M-m-m-m-y Generation – M-m-m-m-ajor Disappointment

People try to put us d-down (Talkin’ ’bout my generation)
Just because we g-g-get around (Talkin’ ’bout my generation)
Things they do look awful c-c-cold (Talkin’ ’bout my generation)
I hope I die before I get old (Talkin’ ’bout my generation)
- The Who, My Generation

At 65, I’m close to being a leading edge baby boomer. I hate to say that I’m ashamed of most of my fellow boomers. A recent study found that we’re in worse shape than our parents were at the same age. There’s a surprise. Pathetic losers throwing what’s left of their lives away. I wouldn’t care, but they’re destroying the health care system. What irony, we have the best medical care in history and it’s overwhelmed by the laziest generation in history.

It’s not just being the laziest and fattest generation that infuriates me. We were the generation that was going to change the world. And we definitely weren’t going to grow up to be our parents.

How’d that work out? Our parents saved the world from Adolph Hitler, so maybe they’ll turn out to be the greatest generation after all. God knows it’s not us. Look at the fat, greedy jackasses in congress for a snapshot. Age of Aquarius my ass.

I can’t speak to the open corruption and hypocrisy in how our country is run because I have no answers to moral turpitude, which listens to no one, but I do know a little about being fit in old age, and it just isn’t that difficult.

Exercise every day. Too hard? Start to exercise every day and quit as soon as you want, but do it every day. Eventually you’ll start to notice that you feel better after even a short session and it all builds from there.

The easiest way to start is a stationary bike. You’re sitting down and all you have to do is turn the pedals. That’s pretty much all I did from age 31 to 55 (weights off and on, mostly off), but I did it every day. Sometimes more than once a day if I needed an extra lift.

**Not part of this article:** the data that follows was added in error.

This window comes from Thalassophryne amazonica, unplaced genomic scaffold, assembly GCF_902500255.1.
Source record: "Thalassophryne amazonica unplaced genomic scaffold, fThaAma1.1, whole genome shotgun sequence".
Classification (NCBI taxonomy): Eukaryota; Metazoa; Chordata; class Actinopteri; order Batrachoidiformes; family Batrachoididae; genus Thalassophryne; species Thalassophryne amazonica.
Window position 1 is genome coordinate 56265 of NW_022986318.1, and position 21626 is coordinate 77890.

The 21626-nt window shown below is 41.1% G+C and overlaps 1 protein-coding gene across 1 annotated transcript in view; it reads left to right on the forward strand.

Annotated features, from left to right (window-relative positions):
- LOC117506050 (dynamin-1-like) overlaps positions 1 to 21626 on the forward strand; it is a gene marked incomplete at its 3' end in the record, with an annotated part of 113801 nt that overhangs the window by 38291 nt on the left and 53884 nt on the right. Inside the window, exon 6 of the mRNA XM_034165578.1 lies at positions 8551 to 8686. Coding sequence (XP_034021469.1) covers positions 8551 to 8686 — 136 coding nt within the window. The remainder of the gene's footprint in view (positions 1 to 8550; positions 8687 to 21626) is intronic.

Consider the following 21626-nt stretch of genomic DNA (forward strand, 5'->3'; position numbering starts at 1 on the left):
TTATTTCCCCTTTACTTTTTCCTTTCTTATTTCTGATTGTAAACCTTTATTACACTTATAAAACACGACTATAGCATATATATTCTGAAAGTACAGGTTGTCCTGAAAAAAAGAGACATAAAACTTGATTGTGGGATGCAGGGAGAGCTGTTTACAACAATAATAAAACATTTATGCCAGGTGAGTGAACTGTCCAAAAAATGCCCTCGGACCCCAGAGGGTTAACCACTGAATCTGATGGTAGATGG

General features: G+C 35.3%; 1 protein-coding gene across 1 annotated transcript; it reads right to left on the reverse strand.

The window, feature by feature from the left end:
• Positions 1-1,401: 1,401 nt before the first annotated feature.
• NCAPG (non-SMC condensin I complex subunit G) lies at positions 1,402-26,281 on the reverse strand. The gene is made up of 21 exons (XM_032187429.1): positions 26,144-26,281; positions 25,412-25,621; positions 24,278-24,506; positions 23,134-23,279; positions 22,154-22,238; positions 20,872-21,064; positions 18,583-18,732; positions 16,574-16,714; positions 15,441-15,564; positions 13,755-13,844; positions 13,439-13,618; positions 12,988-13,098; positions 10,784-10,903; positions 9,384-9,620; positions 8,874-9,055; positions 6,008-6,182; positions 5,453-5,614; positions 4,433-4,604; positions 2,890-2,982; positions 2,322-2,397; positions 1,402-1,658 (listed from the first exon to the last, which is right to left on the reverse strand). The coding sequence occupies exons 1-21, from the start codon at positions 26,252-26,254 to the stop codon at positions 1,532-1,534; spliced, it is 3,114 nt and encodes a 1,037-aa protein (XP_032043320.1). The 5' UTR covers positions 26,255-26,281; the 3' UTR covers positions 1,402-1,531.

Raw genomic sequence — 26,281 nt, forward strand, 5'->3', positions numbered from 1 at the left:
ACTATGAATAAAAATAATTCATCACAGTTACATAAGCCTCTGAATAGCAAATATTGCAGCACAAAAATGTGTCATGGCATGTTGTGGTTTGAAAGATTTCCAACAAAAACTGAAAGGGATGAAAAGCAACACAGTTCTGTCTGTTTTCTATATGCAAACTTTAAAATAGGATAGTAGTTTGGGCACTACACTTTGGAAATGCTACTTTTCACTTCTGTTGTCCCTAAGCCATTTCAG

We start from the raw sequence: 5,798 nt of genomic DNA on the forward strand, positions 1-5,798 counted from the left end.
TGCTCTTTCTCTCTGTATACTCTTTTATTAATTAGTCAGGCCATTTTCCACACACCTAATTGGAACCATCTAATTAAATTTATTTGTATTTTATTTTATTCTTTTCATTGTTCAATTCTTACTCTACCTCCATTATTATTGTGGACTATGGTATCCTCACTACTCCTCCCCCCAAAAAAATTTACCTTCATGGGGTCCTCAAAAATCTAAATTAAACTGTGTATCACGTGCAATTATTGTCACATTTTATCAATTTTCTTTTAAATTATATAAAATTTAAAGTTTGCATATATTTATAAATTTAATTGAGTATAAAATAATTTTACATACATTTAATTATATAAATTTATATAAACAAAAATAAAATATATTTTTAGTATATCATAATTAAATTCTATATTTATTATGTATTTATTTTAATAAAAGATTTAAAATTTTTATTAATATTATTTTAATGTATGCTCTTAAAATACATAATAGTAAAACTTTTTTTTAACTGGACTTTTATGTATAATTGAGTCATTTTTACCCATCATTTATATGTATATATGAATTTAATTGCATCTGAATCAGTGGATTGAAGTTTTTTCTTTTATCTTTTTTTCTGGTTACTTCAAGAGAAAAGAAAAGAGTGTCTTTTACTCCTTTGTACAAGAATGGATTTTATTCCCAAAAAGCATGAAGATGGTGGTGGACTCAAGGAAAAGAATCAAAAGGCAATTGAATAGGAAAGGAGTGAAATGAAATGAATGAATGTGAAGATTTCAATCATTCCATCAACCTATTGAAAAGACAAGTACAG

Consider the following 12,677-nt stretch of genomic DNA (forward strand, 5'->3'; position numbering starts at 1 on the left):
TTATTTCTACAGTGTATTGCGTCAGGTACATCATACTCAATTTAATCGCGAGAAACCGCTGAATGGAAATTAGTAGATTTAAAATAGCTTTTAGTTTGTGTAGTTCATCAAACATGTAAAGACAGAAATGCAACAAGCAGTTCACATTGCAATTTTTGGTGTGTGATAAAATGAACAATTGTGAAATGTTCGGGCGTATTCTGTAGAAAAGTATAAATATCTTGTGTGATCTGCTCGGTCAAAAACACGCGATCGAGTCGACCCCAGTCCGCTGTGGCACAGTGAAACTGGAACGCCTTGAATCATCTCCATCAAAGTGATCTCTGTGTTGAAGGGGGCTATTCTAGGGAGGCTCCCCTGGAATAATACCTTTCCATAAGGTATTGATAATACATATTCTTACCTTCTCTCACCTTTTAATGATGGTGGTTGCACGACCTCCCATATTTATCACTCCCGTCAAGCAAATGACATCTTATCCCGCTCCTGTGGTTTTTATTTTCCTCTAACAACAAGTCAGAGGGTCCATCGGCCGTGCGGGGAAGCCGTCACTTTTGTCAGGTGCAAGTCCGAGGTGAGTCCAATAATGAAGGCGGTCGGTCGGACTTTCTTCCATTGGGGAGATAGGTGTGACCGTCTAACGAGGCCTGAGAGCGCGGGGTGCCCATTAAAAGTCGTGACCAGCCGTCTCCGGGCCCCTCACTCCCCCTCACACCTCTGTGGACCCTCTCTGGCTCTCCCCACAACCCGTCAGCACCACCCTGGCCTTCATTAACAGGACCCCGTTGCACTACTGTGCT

I can’t tell you how many times that has saved the day when I ate a heavy lunch and came home after work dreading some engagement in the evening because I was so full and so miserable. I remember one time very specifically when I lived in West Los Angeles. There was a Mexican restaurant in the business park where I worked and I had a burrito supreme or something similar and a couple of glasses of wine (it was the 80′s). Never mind that I was going to drive to Canyon Country for a big chili dinnner. Somehow I made it through the afternoon, but after work I was bloated, drowsy, irritable, and generally miserable. Certainly not looking forward to the evening.

But I climbed on the bike and did my thirty minutes, and amazingly, after I took a shower, I felt great, and had a great evening.

Another specific instance is from about ten years later when I was working at home and stayed up till about 3 am programming. When I finally went to bed I was wired from too much coffee and programming. Of course I didn’t sleep well, and when I got up I felt like crap, and still wired. What a miserable day it was going to be.

So I literally dragged myself onto the bike and started slowly turning the pedals. Horrible? Yes. But like I always do in that situation, I asked myself how I would feel if I stopped. The answer – miserable and hopeless. Hopeless because I was facing a day of feeling this way. The best I could do was just lay around. I didn’t feel like reading, or watching television, or programming, or much of anything.

So I kept pedaling, and pretty soon I started feeling a little better. I kept it up for the full half hour, and once again, after a shower I felt great. The best part was that now I felt relaxed, so I was able to go back to bed and sleep for a couple of hours, and the day was saved.

Over the years there had to be hundreds of times when, after riding and settling in for the evening, either at the computer or watching television, I would notice how much better I felt than when I got home and be amazed. How could I have felt so bad and now I feel so good? Most of the time I would just take it for granted and not notice. But when I did – the difference still amazes me, although it shouldn’t. It’s just biology. If the right chemicals are not there, you feel rotten. If they are, you feel good. The only way to get them there is to fire up the processes that flush out the old bad ones and create the good new ones.